Ikea

Why the IKEA catalogue is the one thing you must own

#AnAdvertADay #Day62

10 months, 300 pages and 12,000 products later, the world’s favourite furnishing giant gets that one mega marketing tool that it fearlessly spends 70% of its’ annual marketing budget on. In 2013, the number of IKEA catalogues printed(208 million copies) outnumbered that of the Holy Bible. 

IKEA visits around 1,000 customers at home every year to find out how people really live at home – how much space do they have, what styles do they prefer? In order to show solutions in a way people can relate to, the catalogue is divided by activities you can do with the IKEA range – tips and ideas on how to solve specific needs and dreams. It’s about the way people live and how IKEA products can improve their lives.

The catalogue evolves each year with images getting more spectacular, technology being integrated and ideas going beyond regular furnishing solutions. For 2014 it launches the theme of living with children, based on the knowledge that all moments count for families with children. It offers safe, affordable, sustainable solutions – helping families make the most of time spent together. And it continues to innovate, with around 50 pages that can be scanned to access extra content.

But the big news for this year is the augmented reality, which enables readers to see how around 100 products will look in their home – in 3D!

Almost 211 million catalogues have been printed in 66 editions and 30 languages. 

You can view the online version of the catalogue here.

When a company invests so consistently in a property, it’s advertising intensity isn’t compromised on either. Below is a series of outdoor hoardings that IKEA put up across various cities. Each of these hoardings have carefully been crafted to reach the very wide range of target audience that the company has. The hoardings with the tagline, ‘There’s a page for that in the IKEA Catalogue’ focuses on different life situations that cover almost every age group, focusing on the fact that IKEA has an answer to everything.

The hoardings also show two coloured bookmarks that are simultaneously associated with one of the two statements. The first statement, a regular scenario, is bookmarked in Blue and the second one, the surprise, is bookmarked in yellow, suggesting that the Catalogue can handle any situation. The design is copy focused, clean and eye-catching. Perfect for the everyday passer-by.

The hoardings highlight the wholesomeness of the catalogue, along with the numerous products that it contains. It’s also a two-birds-with-one-stone kind of strategy where the series gives a message that an IKEA Catalogue is ALWAYS relevant.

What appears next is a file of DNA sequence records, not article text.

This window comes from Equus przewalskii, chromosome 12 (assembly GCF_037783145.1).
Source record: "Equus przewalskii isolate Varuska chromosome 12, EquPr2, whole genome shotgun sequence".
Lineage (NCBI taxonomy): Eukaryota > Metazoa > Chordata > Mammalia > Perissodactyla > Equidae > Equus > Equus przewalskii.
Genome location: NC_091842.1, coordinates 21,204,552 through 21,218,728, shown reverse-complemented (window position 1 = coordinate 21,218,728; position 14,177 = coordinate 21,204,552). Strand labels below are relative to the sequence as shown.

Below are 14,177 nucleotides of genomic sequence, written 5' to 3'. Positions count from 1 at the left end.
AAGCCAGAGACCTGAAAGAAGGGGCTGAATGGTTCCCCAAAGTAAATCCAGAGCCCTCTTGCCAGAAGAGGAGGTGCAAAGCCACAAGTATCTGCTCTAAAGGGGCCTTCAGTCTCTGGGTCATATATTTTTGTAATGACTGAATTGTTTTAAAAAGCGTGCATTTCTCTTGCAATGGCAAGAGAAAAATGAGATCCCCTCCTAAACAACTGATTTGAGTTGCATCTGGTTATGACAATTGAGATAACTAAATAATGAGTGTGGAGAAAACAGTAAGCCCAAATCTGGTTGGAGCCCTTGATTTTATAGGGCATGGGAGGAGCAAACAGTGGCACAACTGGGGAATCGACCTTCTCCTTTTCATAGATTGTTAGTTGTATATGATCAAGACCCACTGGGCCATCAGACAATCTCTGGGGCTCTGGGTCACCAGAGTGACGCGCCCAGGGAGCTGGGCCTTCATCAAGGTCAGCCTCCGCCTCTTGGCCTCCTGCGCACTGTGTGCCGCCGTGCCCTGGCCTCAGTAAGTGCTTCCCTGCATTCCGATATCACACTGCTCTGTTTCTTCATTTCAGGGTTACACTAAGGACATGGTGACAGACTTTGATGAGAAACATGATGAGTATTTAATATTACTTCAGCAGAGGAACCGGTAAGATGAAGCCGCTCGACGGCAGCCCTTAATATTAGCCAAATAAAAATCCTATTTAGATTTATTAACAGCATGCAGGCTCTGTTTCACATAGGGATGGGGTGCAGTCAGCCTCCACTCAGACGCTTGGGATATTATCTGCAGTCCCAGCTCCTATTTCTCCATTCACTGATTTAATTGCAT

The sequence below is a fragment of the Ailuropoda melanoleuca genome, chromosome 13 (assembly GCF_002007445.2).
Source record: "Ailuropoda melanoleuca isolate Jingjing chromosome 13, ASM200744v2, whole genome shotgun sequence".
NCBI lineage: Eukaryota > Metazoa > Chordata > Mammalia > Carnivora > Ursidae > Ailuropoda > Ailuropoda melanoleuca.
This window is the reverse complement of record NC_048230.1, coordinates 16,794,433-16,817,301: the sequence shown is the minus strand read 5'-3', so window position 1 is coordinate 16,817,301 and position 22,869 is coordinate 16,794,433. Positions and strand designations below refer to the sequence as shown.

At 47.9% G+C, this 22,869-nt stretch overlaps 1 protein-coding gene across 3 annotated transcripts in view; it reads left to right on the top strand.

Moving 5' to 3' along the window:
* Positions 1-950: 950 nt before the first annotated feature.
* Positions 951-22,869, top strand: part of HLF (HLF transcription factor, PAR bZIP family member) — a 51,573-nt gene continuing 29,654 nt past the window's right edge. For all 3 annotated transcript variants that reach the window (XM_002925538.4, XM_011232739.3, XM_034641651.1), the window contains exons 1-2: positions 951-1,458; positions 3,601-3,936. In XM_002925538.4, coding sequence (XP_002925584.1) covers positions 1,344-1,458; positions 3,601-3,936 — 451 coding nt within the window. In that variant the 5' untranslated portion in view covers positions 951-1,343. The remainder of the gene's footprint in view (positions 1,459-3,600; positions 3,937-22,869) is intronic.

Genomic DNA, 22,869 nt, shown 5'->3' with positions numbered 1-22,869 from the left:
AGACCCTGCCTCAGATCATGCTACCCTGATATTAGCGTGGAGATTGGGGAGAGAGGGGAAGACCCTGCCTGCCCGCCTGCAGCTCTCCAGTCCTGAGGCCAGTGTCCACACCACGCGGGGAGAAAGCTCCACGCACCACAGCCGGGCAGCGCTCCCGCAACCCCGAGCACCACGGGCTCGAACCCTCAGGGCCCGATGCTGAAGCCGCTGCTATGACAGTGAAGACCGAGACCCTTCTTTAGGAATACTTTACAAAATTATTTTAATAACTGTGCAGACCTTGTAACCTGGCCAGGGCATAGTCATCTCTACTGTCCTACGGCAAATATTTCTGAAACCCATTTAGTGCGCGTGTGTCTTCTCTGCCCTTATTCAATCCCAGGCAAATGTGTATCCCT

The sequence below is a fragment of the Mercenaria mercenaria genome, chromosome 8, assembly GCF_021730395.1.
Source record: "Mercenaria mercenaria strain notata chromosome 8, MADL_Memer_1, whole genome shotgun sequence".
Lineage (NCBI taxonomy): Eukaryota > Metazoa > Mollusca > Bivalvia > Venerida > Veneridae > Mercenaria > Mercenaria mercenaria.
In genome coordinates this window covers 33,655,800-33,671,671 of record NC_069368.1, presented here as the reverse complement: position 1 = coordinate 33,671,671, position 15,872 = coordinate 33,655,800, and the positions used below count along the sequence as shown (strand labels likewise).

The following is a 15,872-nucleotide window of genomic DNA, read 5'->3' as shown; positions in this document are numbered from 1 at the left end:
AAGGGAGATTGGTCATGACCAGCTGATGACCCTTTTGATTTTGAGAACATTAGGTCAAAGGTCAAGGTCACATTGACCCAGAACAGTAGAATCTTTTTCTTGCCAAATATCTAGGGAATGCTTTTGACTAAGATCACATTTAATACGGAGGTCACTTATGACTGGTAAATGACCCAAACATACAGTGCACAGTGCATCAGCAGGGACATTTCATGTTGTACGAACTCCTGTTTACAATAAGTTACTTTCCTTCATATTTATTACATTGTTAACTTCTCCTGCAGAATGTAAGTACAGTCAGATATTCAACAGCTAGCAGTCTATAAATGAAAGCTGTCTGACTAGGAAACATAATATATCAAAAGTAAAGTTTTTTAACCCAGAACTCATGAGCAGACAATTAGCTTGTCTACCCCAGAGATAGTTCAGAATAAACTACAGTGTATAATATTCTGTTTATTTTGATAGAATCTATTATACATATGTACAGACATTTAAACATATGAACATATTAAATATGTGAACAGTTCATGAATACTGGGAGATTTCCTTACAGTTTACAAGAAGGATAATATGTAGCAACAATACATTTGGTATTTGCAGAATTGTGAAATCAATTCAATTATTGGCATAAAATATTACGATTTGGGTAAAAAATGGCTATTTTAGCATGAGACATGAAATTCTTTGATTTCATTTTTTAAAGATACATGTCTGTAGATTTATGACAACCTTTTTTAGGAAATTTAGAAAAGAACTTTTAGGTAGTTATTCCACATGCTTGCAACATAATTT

ALWAYS.

Mission accomplished.

there'sapageforthatintheikeacatalogue1

there'sapageforthatintheikeacatalogue2

there'sapageforthatintheikeacatalogue5

there'sapageforthatintheikeacatalogue3

there'sapageforthatintheikeacatalogue4

That’s that from IKEA. Do drop your comments below. Or go ahead, and read more posts. There’s no such thing as too many awesome ads watched in one day. No such thing.

 

Advertisements

#Day25 – Adopt a Pet To Complete Your Home.

#AnAdvertADay

In a new awareness campaign ‘Home for Hope’, local animal advocates – Animal Lovers League shelter and the Save Our Street Dogs shelter – are playing up the idea that no home is complete without a pet. They are trying to reach potential new adopters through partnerships with Ikea and a growing number of furniture stores.

For the campaign, they took photos of adoptable dogs in order to make life-size cardboard cut-outs and place them throughout Ikea showrooms.

home-for-hope-ikea

The idea was to let shoppers, visiting select Ikea stores in Singapore,  envision what a new canine companion would look like, hanging out in their homes. In turn, they hoped to instil the idea in them and inspire them to adopt a pet.

1

Shoppers could scan the QR code and get information on the scanned pet along with the other pets that were up for adoption, on their website.

ikea-1

With a limited budget, most animal shelters can only afford to voice their messages using social media. But the usual problem is that their followers are pet lovers, and most already own pets. Hence, adoption rates are low. By tying up with prominent furniture stores, the problem of awareness amongst potential adopters, increases.

Why I absolutely love this idea is because, very rarely, you see campaigns that are so perfectly positioned to reach your target audience. The fact that you get a sneak peek into how your house would look like with a pet, is an image that will imprint in your brain and become a trigger quite instantly.

And hey, those dogs are so adorable!
You can watch the case study video here :